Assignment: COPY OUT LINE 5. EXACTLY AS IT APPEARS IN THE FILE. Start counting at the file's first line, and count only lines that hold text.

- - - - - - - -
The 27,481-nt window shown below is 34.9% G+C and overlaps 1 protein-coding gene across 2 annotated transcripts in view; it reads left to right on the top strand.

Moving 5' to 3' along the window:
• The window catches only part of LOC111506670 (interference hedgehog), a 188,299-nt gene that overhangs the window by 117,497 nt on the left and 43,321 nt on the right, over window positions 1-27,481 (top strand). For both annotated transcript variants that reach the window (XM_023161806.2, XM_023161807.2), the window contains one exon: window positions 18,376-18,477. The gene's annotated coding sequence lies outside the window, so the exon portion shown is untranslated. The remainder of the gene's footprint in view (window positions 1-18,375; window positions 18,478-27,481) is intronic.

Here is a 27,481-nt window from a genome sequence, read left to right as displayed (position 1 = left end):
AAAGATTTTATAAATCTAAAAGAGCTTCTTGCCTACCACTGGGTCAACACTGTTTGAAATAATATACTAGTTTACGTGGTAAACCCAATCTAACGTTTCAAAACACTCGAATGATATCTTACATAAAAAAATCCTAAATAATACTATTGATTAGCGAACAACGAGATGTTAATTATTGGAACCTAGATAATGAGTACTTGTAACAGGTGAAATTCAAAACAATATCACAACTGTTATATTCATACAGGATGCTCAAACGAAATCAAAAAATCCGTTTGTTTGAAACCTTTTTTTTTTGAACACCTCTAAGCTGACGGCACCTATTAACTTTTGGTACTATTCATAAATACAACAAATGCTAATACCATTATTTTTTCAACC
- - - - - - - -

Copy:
AAAGATTTTATAAATCTAAAAGAGCTTCTTGCCTACCACTGGGTCAACACTGTTTGAAATAATATACTAGTTTACGTGGTAAACCCAATCTAACGTTTCAAAACACTCGAATGATATCTTACATAAAAAAATCCTAAATAATACTATTGATTAGCGAACAACGAGATGTTAATTATTGGAACCTAGATAATGAGTACTTGTAACAGGTGAAATTCAAAACAATATCACAACTGTTATATTCATACAGGATGCTCAAACGAAATCAAAAAATCCGTTTGTTTGAAACCTTTTTTTTTTGAACACCTCTAAGCTGACGGCACCTATTAACTTTTGGTACTATTCATAAATACAACAAATGCTAATACCATTATTTTTTCAACC